With a daily volume of around 40 000 vehicles the Wallring Tunnel, built between 1963 and 1966, is none of the most important inner-city traffic arteries in Hamburg. The tunnel consists of two tubes, each with two carriageways. The central section houses supply facilities, a service gallery and an escape route. The Wallring Tunnel was designed as a frame structure which is open at the bottom due to the fact that it stands above the groundwater level and therefore requires no bottom closure. It was built using the cut-and-cover method and runs under Hamburg city centre between the Alster and Elbe rivers, is 550 m long and crosses the intersections at Georgsplatz, Spitalerstrasse, Mönckebergstrasse and Steinstrasse. It passes close to a deep bunker at Steintorwall next to the main railway station and passes over three subway tunnels.
2013 the city state’s budget finally allocated 30 million euros to its rehabilitation. Thus, in 2014, the LSBG (“State Agency for Roads, Bridges and Waterways of the Free and Hanseatic City of Hamburg”) was able to kick off the construction project.
The road construction activities began in 2014, with the safety and fire protection work in the two tunnel tubes being initiated in 2016. Over the next two years, almost the entire electrical system was replaced, a loudspeaker system installed, video surveillance, fire alarm cables and CO2 measurement equipment modernised, and escape routes, emergency recesses and emergency call stations updated.
As the tunnel floor is separated at one point from the underlying section of subway line 3 by a 22 cm thick reinforced concrete slab, it was not possible to provide a continuous drainage conduit. Instead, a pumping station shaft with parallel, i.e. redundant, pumps had to be built in each tunnel tube as part of the refurbishment package in order to ensure – at any time – that accumulating water can be pumped away via the subway tunnel system. 12 000 m² of road surface were newly asphalted, and a barrier system was installed in order to close the tunnel to traffic if this were ever deemed necessary. The construction work required had to be carried out while keeping the tunnel tubes operational. This meant working a total of 700 nights over the length of the project.
Hazardous interior Cladding
However, the planning engineers had an even bigger headache relating to the safety of the original concrete reinforcement within the tunnel tubes. In order to improve the lighting conditions inside the tunnel, the walls had been covered with frost- and acid-resistant white split-face tiles, creating a cladding of between 3 and 4 cm in thickness on a 1.5 cm layer of mortar. This cladding system was far below the standards specified in modern fire protection regulations. In the event of a severe fire in either of the two tunnel tubes, a temperature of more than 500 °C would have occurred at the reinforcement, jeopardising its structural integrity.
The fire protection specifications for tunnel construction stipulate that, in the event of a fire, load-bearing reinforcement must not heat up to more than 300 °C. This must be ensured by providing a concrete cover of sufficient thickness. Needless to say, in the case of tunnels in cities with adjacent transport structures, the requirements set are particularly exacting.
In keeping with the relevant German technical code ZTV-ING, Part 5, and risk analyses based on longer fire durations recently included therein, such tunnels and their reinforcement must be designed so that effective fire resistance is guaranteed for a period of 60 minutes at 1200 °C followed by a 110-minute cooling phase. The construction materials used for such applications must correspond to building material class A (non-combustible) according to DIN 4102 and must not release any substances that could be injurious to either personnel or the structure itself.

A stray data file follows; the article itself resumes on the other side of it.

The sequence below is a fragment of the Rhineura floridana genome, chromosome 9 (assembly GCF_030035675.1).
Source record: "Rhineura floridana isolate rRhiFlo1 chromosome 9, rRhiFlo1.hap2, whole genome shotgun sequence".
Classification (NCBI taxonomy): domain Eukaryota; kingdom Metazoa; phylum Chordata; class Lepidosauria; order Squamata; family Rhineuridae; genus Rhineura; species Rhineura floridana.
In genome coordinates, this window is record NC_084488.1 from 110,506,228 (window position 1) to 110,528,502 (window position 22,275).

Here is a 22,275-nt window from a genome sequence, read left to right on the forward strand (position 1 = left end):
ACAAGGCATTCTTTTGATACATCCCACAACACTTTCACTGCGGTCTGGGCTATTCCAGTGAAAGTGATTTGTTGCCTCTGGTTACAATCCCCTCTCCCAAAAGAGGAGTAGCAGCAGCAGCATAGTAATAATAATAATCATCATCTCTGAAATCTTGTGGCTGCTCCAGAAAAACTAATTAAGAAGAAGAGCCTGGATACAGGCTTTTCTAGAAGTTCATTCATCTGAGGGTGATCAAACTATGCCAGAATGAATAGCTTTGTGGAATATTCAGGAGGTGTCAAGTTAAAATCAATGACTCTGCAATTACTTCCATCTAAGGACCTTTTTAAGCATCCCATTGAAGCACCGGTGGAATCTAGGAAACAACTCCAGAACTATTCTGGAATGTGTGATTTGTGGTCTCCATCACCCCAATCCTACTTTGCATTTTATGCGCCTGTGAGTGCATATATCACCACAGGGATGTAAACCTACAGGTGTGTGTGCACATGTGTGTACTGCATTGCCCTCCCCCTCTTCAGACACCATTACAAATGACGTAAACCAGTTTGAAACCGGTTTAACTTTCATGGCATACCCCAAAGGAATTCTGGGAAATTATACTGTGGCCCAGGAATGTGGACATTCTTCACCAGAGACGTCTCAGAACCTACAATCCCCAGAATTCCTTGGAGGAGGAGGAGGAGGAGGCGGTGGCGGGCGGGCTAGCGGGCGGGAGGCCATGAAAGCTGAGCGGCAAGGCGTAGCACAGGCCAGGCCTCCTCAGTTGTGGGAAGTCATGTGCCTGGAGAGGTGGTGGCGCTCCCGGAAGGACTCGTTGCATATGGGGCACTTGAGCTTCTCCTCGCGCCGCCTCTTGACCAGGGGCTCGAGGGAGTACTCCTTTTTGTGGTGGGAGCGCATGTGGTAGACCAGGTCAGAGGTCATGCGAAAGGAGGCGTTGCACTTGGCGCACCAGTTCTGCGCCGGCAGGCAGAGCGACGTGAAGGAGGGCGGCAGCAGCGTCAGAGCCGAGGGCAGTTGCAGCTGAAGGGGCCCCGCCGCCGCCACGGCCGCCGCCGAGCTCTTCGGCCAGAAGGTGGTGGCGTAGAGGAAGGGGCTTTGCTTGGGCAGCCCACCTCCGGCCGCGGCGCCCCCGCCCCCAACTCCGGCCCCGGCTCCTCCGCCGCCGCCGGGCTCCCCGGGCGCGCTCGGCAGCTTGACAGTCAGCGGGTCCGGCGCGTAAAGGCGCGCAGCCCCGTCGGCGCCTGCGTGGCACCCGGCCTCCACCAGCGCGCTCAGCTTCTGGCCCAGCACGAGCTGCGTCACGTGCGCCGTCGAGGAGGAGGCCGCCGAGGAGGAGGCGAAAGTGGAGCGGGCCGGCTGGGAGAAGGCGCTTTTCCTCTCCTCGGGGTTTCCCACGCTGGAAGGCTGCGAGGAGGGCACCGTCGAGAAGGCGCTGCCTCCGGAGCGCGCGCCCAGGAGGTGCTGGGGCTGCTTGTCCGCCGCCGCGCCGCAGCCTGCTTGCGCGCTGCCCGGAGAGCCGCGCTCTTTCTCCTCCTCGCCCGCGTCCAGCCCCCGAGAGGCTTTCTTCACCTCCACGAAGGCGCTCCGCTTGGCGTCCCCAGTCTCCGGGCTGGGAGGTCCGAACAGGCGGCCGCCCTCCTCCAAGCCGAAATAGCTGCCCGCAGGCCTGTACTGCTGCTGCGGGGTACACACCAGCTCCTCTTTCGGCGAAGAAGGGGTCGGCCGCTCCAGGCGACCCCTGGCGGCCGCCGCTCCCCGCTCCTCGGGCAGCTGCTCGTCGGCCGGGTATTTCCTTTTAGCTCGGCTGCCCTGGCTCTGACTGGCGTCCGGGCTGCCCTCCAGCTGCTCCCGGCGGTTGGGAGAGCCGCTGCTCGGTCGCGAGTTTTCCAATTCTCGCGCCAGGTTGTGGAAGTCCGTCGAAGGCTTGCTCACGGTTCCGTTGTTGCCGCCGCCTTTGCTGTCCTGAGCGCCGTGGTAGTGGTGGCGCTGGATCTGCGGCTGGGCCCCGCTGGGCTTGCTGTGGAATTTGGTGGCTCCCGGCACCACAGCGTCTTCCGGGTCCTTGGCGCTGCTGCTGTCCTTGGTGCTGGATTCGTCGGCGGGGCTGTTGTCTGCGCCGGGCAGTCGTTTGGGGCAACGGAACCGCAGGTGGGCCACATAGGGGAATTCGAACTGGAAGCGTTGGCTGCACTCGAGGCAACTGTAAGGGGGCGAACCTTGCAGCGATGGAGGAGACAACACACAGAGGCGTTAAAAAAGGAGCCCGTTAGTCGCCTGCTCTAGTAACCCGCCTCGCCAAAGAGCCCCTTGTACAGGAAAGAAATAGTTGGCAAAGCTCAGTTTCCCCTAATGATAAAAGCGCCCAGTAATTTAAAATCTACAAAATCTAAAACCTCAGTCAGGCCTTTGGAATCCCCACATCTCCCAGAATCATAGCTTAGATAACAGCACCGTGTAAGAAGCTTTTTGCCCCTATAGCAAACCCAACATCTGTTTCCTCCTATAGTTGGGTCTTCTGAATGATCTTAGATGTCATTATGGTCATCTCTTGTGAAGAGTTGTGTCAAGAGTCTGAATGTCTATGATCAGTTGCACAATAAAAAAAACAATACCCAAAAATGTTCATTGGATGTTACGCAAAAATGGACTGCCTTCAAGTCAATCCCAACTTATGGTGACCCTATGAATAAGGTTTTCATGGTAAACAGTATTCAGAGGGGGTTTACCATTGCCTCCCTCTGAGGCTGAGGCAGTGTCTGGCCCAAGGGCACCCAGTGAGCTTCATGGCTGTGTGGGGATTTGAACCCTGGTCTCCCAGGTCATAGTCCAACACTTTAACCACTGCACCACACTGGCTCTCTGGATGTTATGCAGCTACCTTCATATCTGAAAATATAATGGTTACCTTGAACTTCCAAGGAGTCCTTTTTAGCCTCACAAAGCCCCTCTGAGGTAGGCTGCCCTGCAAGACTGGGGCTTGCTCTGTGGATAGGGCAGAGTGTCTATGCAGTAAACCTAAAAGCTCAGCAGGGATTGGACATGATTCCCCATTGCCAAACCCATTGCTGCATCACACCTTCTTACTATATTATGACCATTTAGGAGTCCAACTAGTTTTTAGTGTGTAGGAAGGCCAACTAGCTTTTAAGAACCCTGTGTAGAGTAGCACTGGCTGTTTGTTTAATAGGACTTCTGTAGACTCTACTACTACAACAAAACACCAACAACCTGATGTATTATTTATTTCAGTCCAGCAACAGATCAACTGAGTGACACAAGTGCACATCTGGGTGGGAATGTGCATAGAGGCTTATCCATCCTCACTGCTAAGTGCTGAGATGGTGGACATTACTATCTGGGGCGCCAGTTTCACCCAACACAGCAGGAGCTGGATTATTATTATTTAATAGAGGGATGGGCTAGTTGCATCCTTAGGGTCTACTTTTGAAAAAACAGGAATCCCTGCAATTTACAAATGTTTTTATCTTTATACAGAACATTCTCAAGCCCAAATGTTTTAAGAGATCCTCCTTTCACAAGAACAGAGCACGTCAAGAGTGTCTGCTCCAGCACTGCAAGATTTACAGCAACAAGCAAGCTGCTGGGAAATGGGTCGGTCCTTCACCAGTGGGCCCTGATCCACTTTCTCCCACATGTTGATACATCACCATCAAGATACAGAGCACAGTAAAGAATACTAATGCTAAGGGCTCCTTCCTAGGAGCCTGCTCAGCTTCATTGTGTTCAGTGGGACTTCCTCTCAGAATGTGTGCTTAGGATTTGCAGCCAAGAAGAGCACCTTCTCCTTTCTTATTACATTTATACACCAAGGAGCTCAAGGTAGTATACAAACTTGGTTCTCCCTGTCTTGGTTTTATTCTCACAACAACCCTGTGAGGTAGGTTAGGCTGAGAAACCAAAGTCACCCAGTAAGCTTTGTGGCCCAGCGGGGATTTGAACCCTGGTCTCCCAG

Nafufill KM 250
MC’s experts in Product Management and Sales advised the client LSBG and its planning engineers WvS Zivilingenieure Hamburg to choose an effective, tried and tested concrete replacement in order to achieve reliable structural fire protection in the Wallring Tunnel. The sprayable polymer-modified cement mortar (SPCC concrete replacement) specified for the job needed to verifiably comply with the ZTV-ING tunnel fire curve extended to 60 minutes. The experts recommended the fire-resistant, fibre-reinforced PCC/SPCC concrete replacement Nafufill KM 250 from MC. This fibre-reinforced concrete replacement is also characterised by its very good flexural and compressive strength behaviour (R 4 mortar to EN 1504 Part 3) and high carbonation resistance. It is also resistant to de-icing salts and chloride penetration.
A Mammoth Task
Execution of the work was entrusted to the French company Eurovia, a world leader in road and transport infrastructure construction. Schachtbau Nordhausen Bau GmbH was commissioned with the SPCC work and began installing the Nafufill KM 250 replacement onto the prepared surfaces in November 2016. A layer thickness of approximately 4.5 cm was to be applied by wet spraying. This technique ensures low-dust and low-rebound processing compared to dry-sprayable SPCC mortars. The target area amounted to 21 000 m². The huge volumes involved also meant MC’s logistics would feel the heat: their task was to ensure that a constant flow of Nafufill KM 250 was always available, even though deliveries during the construction phase were limited to the night time. Due to the size of the project and the short construction period, this sometimes meant six 21-tonne truckloads per week. However, the challenge was met in full: During the entire construction phase, there was always enough Nafufill KM 250 available on site for the ongoing spray-coating work. The total quantity ultimately supplied was 2100 tonnes delivered in 101 truckloads. Eventually, the whole rehabilitation project was completed on schedule and on budget.